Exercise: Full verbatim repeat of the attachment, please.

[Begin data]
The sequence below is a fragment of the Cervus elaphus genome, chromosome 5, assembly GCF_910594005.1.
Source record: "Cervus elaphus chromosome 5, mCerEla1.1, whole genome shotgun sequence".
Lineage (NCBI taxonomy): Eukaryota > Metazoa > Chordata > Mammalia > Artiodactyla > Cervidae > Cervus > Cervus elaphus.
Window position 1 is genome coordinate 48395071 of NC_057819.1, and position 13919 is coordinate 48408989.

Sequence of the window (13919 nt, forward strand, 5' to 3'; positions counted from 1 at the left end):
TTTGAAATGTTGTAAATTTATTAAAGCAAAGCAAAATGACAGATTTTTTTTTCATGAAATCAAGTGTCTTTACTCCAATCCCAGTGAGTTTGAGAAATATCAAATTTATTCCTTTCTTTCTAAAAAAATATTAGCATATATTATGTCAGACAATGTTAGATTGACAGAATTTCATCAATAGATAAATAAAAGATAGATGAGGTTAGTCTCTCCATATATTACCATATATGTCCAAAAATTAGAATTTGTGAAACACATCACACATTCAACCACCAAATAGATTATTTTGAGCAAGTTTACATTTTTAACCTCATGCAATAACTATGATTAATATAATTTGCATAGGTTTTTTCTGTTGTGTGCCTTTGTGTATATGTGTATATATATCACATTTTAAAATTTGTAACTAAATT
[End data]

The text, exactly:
The sequence below is a fragment of the Cervus elaphus genome, chromosome 5, assembly GCF_910594005.1.
Source record: "Cervus elaphus chromosome 5, mCerEla1.1, whole genome shotgun sequence".
Lineage (NCBI taxonomy): Eukaryota > Metazoa > Chordata > Mammalia > Artiodactyla > Cervidae > Cervus > Cervus elaphus.
Window position 1 is genome coordinate 48395071 of NC_057819.1, and position 13919 is coordinate 48408989.

Sequence of the window (13919 nt, forward strand, 5' to 3'; positions counted from 1 at the left end):
TTTGAAATGTTGTAAATTTATTAAAGCAAAGCAAAATGACAGATTTTTTTTTCATGAAATCAAGTGTCTTTACTCCAATCCCAGTGAGTTTGAGAAATATCAAATTTATTCCTTTCTTTCTAAAAAAATATTAGCATATATTATGTCAGACAATGTTAGATTGACAGAATTTCATCAATAGATAAATAAAAGATAGATGAGGTTAGTCTCTCCATATATTACCATATATGTCCAAAAATTAGAATTTGTGAAACACATCACACATTCAACCACCAAATAGATTATTTTGAGCAAGTTTACATTTTTAACCTCATGCAATAACTATGATTAATATAATTTGCATAGGTTTTTTCTGTTGTGTGCCTTTGTGTATATGTGTATATATATCACATTTTAAAATTTGTAACTAAATT